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Thursday, August 19, 2010

The Transcontinental Railroad

This past month has been a very busy one for me...it just seems to be one thing after another, including the RWA Conference in Orlando. So my blog day snuck up on me. I'm doing a very brief blog on The Transcontinental Railroad, an almost, just the facts, ma'am, and then not too many of them. I hope you enjoy it just the same!

Transcontinental Railroad
In It’s About Time: How Long History Took, Mike Flanagan tells us that the building of the Transcontinental Railroad took five years, six months and fifteen days, between 1863-1869. The Civil War disrupted the building somewhat.

The planning for a railroad that went from one coast to the other had been bounced around for more than a decade. Railroad developers and land speculators, along with commercial interests promoted the building of the rail line during the 1850’s. However, the nation was in a huge debate over the expansion of slavery and the idea never fully got off the ground as “sectional differences over routes delayed the start of the line.” (America: A Narrative History) The start withdrawal of the Southern states from the Union and the start of the Civil War allowed for the passage of the Pacific Railway Bill, which Lincoln signed into law in 1862. It authorized the building of north-central route jointly by the Union Pacific and the Central Pacific.

While construction was started during the Civil War, actual work didn’t begin until 1865, after the war ended. The Central Pacific started in Sacramento, CA, while the Union Pacific started in Omaha, NE.

According to America: A Narrative History (my college history book), “The Union Pacific pushed across the Plains at a rapid pace, avoiding the Rocky Mountains by going through Evans Pass in Wyoming. The work crews…had to cope with bad roads, water shortages, rugged weather, and Indian attacks. Construction of the rail line and bridges was hasty and much of it was so flimsy that it had to be redone later.”

The workers were made up of ex-soldiers, Irish immigrants and Chinese men looking to make it rich and return to their homeland to marry and buy land. By 1887, The Central Pacific had 12,000 Chinese laborers, who represented 90 percent of their workforce.

The Union Pacific had to build through mountains, namely the Sierras, and only built 689 miles of track compared to the Union Pacific’s 1,086 miles. On May 10, 1869, the two tracks were joined at Promontory Point, Utah, finally connecting the two coasts.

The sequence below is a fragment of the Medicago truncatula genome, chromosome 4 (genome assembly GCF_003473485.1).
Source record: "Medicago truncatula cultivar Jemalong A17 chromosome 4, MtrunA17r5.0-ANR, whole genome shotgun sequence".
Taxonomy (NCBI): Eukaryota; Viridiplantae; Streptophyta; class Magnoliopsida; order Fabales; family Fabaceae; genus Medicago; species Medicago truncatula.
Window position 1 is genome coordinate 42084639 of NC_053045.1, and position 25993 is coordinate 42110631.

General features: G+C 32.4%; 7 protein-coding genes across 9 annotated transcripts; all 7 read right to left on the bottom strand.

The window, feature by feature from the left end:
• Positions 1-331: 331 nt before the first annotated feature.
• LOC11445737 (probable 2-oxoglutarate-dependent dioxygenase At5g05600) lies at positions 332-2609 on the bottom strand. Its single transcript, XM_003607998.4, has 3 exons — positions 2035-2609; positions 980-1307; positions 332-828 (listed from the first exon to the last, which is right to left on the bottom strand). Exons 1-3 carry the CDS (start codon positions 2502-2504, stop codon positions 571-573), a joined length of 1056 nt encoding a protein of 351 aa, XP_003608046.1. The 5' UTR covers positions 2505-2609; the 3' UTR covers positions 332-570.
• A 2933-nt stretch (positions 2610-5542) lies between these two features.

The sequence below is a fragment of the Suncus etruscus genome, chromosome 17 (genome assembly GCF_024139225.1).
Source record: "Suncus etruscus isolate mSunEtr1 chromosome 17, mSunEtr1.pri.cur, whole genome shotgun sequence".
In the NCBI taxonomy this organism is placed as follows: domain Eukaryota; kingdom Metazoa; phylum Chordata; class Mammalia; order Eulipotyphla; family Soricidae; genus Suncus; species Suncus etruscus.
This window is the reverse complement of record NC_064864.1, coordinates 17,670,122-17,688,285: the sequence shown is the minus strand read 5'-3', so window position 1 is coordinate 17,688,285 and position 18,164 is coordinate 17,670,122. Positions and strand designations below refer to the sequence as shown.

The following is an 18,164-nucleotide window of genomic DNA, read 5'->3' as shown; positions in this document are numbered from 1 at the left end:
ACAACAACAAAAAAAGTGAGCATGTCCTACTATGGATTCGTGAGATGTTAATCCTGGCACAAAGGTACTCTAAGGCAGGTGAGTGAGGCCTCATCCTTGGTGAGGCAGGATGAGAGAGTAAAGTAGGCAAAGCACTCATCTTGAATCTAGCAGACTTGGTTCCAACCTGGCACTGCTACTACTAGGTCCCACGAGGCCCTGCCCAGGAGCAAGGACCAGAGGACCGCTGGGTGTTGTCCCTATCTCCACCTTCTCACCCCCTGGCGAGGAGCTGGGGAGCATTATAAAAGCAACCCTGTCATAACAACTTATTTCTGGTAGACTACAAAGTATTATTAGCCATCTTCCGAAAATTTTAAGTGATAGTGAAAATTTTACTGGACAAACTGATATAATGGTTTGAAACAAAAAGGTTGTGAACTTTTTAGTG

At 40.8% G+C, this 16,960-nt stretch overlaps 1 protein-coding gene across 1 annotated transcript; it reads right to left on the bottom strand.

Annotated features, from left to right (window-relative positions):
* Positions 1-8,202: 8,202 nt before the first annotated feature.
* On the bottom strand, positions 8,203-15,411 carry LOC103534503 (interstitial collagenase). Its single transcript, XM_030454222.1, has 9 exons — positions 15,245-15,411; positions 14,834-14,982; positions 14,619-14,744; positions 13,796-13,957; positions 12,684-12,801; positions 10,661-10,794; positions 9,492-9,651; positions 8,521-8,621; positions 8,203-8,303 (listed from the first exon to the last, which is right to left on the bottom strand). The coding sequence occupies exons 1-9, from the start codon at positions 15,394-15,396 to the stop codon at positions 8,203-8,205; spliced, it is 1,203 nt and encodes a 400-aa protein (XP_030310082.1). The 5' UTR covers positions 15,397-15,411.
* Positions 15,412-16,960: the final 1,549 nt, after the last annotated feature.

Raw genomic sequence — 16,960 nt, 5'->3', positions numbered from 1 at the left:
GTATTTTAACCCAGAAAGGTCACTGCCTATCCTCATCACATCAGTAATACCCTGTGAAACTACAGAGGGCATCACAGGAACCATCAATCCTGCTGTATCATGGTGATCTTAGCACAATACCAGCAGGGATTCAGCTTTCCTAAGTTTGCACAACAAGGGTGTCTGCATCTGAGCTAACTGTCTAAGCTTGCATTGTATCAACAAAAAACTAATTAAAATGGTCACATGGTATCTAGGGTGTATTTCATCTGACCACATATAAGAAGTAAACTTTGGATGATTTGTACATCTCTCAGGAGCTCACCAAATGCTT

The railroad opened a new era in American history. Farms, ranches and towns sprouted up around the lines. The rail lines brought people, goods and animals to vast Western United States. What had taken months to travel, now only took weeks or even days.

Anna Kathryn Lanier
Where Tumbleweeds Hang Their Hats


Mary Ricksen said...

Great information! Just what I needed actually!

Anna Kathryn Lanier said...

Hi, Mary. So glad you found it helpful. I think the building of the transcontinental railroad was a major untertaking. I'm still taken aback by the fact the rails lined up! I mean think about that? Two lines coming in opposite directions....just off an inch and it's all kaput!

Sally said...

In a sale at the local library I found a wonderful story about a young chinese fellow working on the railroad in the Sierras. He and several of his male family members worked with explosives carving tunnels through the mountains. It was a great story from a 'different' perspective.

Paty Jager said...

I always enjoy any information about the Railroads. They tend to wind up in my books in some form or another.

Terry Blain said...

When I taught US History (college level) here in Southern California, I did a whole lecture on the Continental railroad, focusing on the building of the Union Pacific. A group of business men, called ‘the Big Four’, Huntington (Hunting Library), Hopkins (hotel in SF), Crocker (family owned banks), Stanford (university), backed an engineer named Judah to devise the plans for the railroad (man, it’s been a long time and I not bothering to look in my notes and Judah’s first name escapes me).

Congress passed Judah’s plan, and the Big Four, who at that time were middling size business men. Congress paid the Union Pacific so much a mile based on the terrain, and since most of it was mountains, they got paid a bunch (not remembering the exact figure). In any case, by the time the railroads met up. The Big Four made $2 for every $1 they spent on construction.

That how they all got really rich.

Sheri Humphreys said...

My great-grandfather laid track and was present at the driving of the golden stake.